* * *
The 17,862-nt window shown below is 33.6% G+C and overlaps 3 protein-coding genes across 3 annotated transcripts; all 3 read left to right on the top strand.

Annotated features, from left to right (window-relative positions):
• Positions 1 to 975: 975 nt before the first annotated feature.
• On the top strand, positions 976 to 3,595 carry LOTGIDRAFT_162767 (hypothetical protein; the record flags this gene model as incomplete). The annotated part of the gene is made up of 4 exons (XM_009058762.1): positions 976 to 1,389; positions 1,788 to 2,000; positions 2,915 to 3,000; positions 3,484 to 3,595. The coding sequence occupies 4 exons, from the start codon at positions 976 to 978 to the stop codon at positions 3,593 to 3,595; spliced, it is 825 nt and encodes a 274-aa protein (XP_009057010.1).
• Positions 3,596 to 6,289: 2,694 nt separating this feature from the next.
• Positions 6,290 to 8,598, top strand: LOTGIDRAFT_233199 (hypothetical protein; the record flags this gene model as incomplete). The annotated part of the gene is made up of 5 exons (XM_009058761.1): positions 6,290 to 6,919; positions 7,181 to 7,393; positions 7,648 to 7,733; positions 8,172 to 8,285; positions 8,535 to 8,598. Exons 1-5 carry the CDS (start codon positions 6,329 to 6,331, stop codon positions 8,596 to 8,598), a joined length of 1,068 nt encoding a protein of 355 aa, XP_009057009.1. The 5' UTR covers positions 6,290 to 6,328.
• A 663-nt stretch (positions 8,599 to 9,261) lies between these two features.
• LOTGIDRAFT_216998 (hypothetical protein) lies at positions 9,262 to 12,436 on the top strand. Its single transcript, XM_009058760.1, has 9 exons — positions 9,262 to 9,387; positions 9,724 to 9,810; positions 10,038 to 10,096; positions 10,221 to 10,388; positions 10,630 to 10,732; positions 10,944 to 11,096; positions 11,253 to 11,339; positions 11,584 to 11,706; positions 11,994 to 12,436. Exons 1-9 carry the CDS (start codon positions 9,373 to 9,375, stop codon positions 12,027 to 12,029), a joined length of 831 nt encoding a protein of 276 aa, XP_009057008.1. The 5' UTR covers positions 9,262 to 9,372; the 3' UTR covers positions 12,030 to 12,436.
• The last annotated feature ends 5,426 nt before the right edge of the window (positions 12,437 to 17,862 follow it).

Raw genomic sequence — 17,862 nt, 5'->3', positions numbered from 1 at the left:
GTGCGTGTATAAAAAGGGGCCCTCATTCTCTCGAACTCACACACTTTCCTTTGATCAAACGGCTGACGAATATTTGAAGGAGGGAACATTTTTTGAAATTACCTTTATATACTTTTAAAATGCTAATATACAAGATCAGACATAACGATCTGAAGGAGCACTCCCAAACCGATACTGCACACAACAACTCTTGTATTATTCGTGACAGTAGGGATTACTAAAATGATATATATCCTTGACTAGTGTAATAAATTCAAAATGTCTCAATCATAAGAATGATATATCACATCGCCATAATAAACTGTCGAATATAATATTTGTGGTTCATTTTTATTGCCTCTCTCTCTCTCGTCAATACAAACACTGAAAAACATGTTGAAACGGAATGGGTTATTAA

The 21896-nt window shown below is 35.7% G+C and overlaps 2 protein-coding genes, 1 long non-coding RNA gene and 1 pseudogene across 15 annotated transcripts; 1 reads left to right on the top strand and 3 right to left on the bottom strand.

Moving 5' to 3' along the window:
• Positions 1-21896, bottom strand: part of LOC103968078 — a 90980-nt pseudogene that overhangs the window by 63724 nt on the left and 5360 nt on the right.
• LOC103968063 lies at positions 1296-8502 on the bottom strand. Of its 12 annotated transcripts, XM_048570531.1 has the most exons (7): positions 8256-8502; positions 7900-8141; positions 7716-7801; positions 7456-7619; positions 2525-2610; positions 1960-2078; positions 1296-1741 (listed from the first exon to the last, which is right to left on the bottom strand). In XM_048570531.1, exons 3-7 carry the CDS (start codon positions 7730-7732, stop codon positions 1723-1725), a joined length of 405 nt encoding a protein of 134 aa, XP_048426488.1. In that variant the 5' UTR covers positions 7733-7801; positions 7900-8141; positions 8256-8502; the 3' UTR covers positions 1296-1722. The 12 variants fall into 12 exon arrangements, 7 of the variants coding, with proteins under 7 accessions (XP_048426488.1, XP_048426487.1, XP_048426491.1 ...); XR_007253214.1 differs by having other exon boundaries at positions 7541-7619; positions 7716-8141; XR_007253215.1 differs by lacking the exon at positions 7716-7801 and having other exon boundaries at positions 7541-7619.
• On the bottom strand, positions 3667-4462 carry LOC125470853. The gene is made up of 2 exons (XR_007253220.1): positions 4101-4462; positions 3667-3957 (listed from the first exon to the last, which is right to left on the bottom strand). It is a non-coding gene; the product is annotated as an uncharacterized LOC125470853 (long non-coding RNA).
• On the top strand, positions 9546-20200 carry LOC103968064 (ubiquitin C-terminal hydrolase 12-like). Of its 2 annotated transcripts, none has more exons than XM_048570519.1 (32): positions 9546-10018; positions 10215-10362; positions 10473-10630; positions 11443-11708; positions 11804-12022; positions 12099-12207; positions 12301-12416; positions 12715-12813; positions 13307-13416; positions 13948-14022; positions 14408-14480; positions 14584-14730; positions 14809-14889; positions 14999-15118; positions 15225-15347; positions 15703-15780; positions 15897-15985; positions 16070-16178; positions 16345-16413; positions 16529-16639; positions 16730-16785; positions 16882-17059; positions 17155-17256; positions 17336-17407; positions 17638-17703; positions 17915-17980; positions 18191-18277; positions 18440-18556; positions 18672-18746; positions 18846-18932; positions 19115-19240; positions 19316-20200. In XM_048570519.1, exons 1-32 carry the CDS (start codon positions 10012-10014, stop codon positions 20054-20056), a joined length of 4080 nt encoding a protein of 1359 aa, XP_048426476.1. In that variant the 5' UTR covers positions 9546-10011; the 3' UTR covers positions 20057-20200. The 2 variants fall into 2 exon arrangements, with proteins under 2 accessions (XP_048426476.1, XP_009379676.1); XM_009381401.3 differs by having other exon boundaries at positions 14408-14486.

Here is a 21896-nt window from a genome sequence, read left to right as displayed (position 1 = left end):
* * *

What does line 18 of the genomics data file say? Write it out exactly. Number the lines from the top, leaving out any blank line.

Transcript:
Here is a 21896-nt window from a genome sequence, read left to right as displayed (position 1 = left end):